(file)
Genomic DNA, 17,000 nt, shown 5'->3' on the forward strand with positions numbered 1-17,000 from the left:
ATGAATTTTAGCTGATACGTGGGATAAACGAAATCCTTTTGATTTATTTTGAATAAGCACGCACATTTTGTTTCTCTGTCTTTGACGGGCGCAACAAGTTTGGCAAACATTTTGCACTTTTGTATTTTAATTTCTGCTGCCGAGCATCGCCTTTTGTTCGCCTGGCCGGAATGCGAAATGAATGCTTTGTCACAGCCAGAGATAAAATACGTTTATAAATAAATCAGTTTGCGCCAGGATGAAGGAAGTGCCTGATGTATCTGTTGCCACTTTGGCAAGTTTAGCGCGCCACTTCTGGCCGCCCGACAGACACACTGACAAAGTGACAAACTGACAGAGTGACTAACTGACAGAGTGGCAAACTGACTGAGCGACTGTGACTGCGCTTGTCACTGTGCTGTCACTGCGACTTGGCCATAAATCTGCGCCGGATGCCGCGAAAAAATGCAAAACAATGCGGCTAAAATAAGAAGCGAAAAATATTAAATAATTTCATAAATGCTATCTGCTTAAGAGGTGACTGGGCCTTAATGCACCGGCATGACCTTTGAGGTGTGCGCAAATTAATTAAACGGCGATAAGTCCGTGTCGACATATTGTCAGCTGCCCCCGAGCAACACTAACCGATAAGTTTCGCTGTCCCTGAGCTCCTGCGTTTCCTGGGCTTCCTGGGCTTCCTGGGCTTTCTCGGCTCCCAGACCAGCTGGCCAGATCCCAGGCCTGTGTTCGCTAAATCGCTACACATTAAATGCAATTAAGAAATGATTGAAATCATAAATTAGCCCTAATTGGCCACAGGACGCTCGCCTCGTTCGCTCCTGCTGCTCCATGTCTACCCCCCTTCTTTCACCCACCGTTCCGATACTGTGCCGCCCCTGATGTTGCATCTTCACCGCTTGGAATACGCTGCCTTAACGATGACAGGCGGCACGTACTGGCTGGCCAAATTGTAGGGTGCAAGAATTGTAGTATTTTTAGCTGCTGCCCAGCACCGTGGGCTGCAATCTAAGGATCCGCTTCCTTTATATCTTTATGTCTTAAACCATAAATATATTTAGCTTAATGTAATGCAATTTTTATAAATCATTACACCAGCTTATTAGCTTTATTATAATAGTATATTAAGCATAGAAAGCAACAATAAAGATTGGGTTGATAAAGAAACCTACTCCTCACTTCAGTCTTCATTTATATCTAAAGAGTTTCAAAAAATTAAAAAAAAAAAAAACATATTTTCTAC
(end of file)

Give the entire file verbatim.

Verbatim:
Genomic DNA, 17,000 nt, shown 5'->3' on the forward strand with positions numbered 1-17,000 from the left:
ATGAATTTTAGCTGATACGTGGGATAAACGAAATCCTTTTGATTTATTTTGAATAAGCACGCACATTTTGTTTCTCTGTCTTTGACGGGCGCAACAAGTTTGGCAAACATTTTGCACTTTTGTATTTTAATTTCTGCTGCCGAGCATCGCCTTTTGTTCGCCTGGCCGGAATGCGAAATGAATGCTTTGTCACAGCCAGAGATAAAATACGTTTATAAATAAATCAGTTTGCGCCAGGATGAAGGAAGTGCCTGATGTATCTGTTGCCACTTTGGCAAGTTTAGCGCGCCACTTCTGGCCGCCCGACAGACACACTGACAAAGTGACAAACTGACAGAGTGACTAACTGACAGAGTGGCAAACTGACTGAGCGACTGTGACTGCGCTTGTCACTGTGCTGTCACTGCGACTTGGCCATAAATCTGCGCCGGATGCCGCGAAAAAATGCAAAACAATGCGGCTAAAATAAGAAGCGAAAAATATTAAATAATTTCATAAATGCTATCTGCTTAAGAGGTGACTGGGCCTTAATGCACCGGCATGACCTTTGAGGTGTGCGCAAATTAATTAAACGGCGATAAGTCCGTGTCGACATATTGTCAGCTGCCCCCGAGCAACACTAACCGATAAGTTTCGCTGTCCCTGAGCTCCTGCGTTTCCTGGGCTTCCTGGGCTTCCTGGGCTTTCTCGGCTCCCAGACCAGCTGGCCAGATCCCAGGCCTGTGTTCGCTAAATCGCTACACATTAAATGCAATTAAGAAATGATTGAAATCATAAATTAGCCCTAATTGGCCACAGGACGCTCGCCTCGTTCGCTCCTGCTGCTCCATGTCTACCCCCCTTCTTTCACCCACCGTTCCGATACTGTGCCGCCCCTGATGTTGCATCTTCACCGCTTGGAATACGCTGCCTTAACGATGACAGGCGGCACGTACTGGCTGGCCAAATTGTAGGGTGCAAGAATTGTAGTATTTTTAGCTGCTGCCCAGCACCGTGGGCTGCAATCTAAGGATCCGCTTCCTTTATATCTTTATGTCTTAAACCATAAATATATTTAGCTTAATGTAATGCAATTTTTATAAATCATTACACCAGCTTATTAGCTTTATTATAATAGTATATTAAGCATAGAAAGCAACAATAAAGATTGGGTTGATAAAGAAACCTACTCCTCACTTCAGTCTTCATTTATATCTAAAGAGTTTCAAAAAATTAAAAAAAAAAAAAACATATTTTCTAC